BRIEF DESCRIPTION OF THE DRAWINGS
Other principle features and advantages of the invention will become apparent to those skilled in the art upon review of the following drawings, the detailed description, and the appended claims.
The exemplary embodiments will hereafter be described with reference to the accompanying drawings, wherein like numerals denote like elements, and:
FIG. 1 is a block diagram showing a cash flow engine in accordance with an exemplary embodiment;
FIG. 2 is a flow chart showing cash flow decomposition in connection with the cash flow engine of FIG. 1 during a loan/asset configuration procedure;
FIG. 3 is a block diagram showing cash flow decomposition in connection with the cash flow engine of FIG. 1;
FIG. 4 is a flow chart showing cash flow decomposition in connection with the cash flow engine of FIG. 1 during loan/asset processing;
FIGS. 5-7 are examples showing operation of the cash flow engine of FIG. 1;
FIG. 8 is an example of a graphical user interface usable in connection with the cash flow engine of FIG. 1;
FIG. 9 is a diagrammatic representation of a packet in accordance with an exemplary embodiment;
FIG. 10 is a diagrammatic representation of a flow diagram depicting exemplary a packet in accordance with another exemplary embodiment;
FIG. 11 is a diagrammatic representation of packet contents in an exemplary packet;
FIG. 12 is a flow diagram depicting exemplary operations in a method of creating packets;
FIG. 13 is a diagram depicting exemplary packet creation operations and stages in a packet creation process in accordance with an exemplary embodiment; and
- DETAILED DESCRIPTION OF EXEMPLARY EMBODIMENTS
FIG. 14 is a block diagram of a data processing system usable to implement the cash flow engine and packeting systems of FIGS. 1-13.
1. Cash Flow Engine
Referring now to FIGS. 1-2, FIG. 1 is a block diagram of a preferred cash flow engine 10 and FIG. is a flowchart showing operation of the cash flow engine 10 of FIG. 1. FIG. 1 shows an arrangement in which the cash flow engine 10 is used in connection with a plurality of loans 12 (individually labeled as Loan 1 through Loan M) and a plurality of financial assets 14 (individually labeled as Financial Asset 1 through Financial Asset N).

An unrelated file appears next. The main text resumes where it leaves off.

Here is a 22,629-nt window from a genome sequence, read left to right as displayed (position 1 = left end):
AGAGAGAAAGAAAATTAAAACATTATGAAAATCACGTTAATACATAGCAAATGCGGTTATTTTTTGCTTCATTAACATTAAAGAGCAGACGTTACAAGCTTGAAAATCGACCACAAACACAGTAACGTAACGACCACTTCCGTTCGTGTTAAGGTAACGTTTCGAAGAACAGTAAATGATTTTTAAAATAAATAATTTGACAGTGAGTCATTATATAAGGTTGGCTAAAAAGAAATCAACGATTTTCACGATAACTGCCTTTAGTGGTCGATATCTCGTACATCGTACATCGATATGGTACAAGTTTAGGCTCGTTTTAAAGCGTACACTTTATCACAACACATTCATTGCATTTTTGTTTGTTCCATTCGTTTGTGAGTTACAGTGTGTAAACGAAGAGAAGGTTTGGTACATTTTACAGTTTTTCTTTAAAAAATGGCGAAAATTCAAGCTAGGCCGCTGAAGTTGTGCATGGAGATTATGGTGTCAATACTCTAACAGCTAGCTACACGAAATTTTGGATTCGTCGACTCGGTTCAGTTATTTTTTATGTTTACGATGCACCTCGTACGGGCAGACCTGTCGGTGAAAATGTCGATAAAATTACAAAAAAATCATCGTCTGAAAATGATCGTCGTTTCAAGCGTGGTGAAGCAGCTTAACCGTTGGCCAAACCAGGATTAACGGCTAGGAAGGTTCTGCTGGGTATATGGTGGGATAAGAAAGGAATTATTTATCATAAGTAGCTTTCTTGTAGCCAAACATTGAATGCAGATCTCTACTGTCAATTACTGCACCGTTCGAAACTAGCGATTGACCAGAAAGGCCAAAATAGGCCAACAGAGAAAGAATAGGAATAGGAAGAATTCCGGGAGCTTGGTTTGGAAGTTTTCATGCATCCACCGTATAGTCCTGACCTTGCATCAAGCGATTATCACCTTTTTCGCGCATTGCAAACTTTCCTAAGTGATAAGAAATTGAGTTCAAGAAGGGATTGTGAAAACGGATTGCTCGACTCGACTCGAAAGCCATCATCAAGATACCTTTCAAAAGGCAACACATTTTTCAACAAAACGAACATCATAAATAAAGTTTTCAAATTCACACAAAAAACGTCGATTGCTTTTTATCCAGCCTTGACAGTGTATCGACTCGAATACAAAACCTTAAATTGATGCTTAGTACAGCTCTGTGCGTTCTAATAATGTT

In the system of FIG. 1, each of the loans 12 is decomposed into a plurality of sub-loan level cash flows 15 (step 22, FIG. 2). The decomposition may be performed by a decomposition/repackaging tool 16, described in greater detail below, in response to user inputs during a loan set-up procedure, for example. The loans 12 may, for example, be home loans or other types of loans. The cash flows 15 may be defined the same or differently for each of the loans 12. The cash flows 15 may include one or more positive cash flows associated with, for example, principal payments made by the borrower, interest payments made by the borrower, fees paid by the borrower, and so on. The cash flows 15 may also include one or more negative cash flows (or reductions in positive cash flows) associated with expenses or losses incurred with respect to particular loans, such as when a borrower defaults. Such losses/expenses are “negative” cash flows when considered from the perspective of the owner(s) of the financial assets backed by such cash flows. Preferably, the decomposition is performed such that substantially all sources of potential revenue/expenses for each of the plurality of loans is identified and associated with one of the cash flows 15.
Referring now also to FIG. 3, exemplary cash flows according to one embodiment are shown. A cash flow may be source of payment, whether of principal, interest, or fees, received in connection with a loan. A cash flow may also be any type of expense incurred in connection with a loan. A given loan may produce positive cash flows associated with principal 30
, interest 32
, servicing fees 34
, guarantee fee 36
, mortgage insurance 38
, prepayment penalties 40
, borrower paid fees 42
, servicer advances 44
, and servicer recoveries 46
, or negative cash flows associated with loss/default 48
and REO activity 50
|TABLE I |
|Possible Mortgage Cash Flows |
| ||Category ||Possible Cash Flows |
| || |
| ||Principal ||Scheduled principal (amount payable based on |
| || ||scheduled amortization), actual principal (what |
| || ||was applied as principal), unscheduled principal |
| || ||(amount from borrower applied in excess of |
| || ||scheduled), advanced (amount not collected from |
| || ||borrower but remitted to investor), shortfall |
| || ||(underpayment from borrower, usually meaning |